NEW DELHI: Homegrown short-video platform Chingari, which has gained some prominence since TikTok’s ban in India, announced a licensing deal with music label T-Series on Friday. The deal will allow Chingari’s users and creators in India, West Asia and SAARC nations to access music owned by T-Series.
Deals with music labels are an integral part of running short-video platforms, and one that costs companies quite a bit of money. Platforms like ShareChat and Josh, which have big investors backing them, have also announced deals with multiple labels for their short video platforms. ShareChat runs Moj, while Josh is owned by Indic language news app DailyHunt.
While Chingari has been among the many short-video platforms gaining steam in India since TikTok’s ban, the company doesn’t quite have the same backing as Moj, Josh or MX Taka Tak. The company received $1.3 million in seed funding from AngelList, LogX Ventures, iSeed, Village Global and some others last month. ShareChat and DailyHunt, on the other hand, are valued at over $600 million.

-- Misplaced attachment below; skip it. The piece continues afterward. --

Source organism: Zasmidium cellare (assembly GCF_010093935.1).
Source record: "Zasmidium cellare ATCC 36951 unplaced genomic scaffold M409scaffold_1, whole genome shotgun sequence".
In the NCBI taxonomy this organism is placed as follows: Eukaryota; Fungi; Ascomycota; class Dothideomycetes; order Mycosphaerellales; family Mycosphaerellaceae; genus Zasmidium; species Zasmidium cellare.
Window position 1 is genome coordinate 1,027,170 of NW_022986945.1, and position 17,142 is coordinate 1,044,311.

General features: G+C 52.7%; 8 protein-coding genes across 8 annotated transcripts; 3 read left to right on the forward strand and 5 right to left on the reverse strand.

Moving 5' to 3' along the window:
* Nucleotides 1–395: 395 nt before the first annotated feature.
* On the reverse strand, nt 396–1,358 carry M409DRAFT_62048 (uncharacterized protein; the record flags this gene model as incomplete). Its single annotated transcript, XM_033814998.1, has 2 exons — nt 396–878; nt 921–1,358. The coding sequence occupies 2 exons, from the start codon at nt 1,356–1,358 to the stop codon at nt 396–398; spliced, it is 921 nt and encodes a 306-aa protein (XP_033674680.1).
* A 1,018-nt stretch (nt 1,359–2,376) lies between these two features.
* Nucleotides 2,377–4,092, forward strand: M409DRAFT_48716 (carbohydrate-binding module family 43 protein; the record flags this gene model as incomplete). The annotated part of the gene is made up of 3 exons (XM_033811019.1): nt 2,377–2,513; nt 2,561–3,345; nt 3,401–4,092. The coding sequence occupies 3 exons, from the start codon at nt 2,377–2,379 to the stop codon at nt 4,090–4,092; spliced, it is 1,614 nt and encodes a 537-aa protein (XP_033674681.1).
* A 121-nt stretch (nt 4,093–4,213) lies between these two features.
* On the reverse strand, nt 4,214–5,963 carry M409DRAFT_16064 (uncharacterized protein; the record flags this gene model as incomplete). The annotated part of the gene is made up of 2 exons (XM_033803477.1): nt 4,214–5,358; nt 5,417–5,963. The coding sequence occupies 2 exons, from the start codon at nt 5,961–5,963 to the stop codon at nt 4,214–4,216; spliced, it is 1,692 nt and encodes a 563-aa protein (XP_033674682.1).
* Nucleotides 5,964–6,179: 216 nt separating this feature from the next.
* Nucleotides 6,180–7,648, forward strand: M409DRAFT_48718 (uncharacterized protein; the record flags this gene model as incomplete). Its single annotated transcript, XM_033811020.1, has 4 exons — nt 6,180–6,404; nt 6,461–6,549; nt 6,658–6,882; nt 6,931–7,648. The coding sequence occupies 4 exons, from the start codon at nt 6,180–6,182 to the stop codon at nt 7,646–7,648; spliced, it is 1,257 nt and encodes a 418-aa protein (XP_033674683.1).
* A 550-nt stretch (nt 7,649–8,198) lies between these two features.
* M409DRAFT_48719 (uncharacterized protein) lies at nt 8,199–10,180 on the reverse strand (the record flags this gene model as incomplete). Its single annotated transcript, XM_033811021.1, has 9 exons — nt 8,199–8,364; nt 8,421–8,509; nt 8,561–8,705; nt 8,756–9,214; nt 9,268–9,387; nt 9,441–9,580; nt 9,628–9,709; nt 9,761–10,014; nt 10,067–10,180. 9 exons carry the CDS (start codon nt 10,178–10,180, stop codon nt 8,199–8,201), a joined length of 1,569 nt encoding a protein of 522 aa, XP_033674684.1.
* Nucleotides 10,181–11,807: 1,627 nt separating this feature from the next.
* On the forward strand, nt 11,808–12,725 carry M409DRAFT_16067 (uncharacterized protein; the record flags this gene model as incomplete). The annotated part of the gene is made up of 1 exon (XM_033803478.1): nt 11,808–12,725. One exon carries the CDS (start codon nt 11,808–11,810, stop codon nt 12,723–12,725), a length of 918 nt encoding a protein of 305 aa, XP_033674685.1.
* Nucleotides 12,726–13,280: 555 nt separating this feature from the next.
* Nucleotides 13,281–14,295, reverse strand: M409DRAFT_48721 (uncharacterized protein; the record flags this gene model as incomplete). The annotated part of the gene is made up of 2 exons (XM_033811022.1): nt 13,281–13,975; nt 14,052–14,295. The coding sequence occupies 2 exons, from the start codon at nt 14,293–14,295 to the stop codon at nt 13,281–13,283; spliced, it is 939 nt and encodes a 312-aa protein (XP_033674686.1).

The deal will also help insulate the companies from possible lawsuits, to some extent. T-Series recently sued Chingari’s rival Roposo, which is owned by advertising giant InMobi, for copyright infringement. The company accused Roposo of “blatantly, extensively and wilfully” infringing of copyrights owned by T-Series via its platform.
“The licensing pact between T-Series and Chingari is a win-win for both sides as this mutually beneficial agreement amalgamates social media and music while promoting business ethics,” said Bhushan Kumar, managing director, T-Series. “This sets the right precedent for social media platforms and music rights owners to work and evolve together,” he added.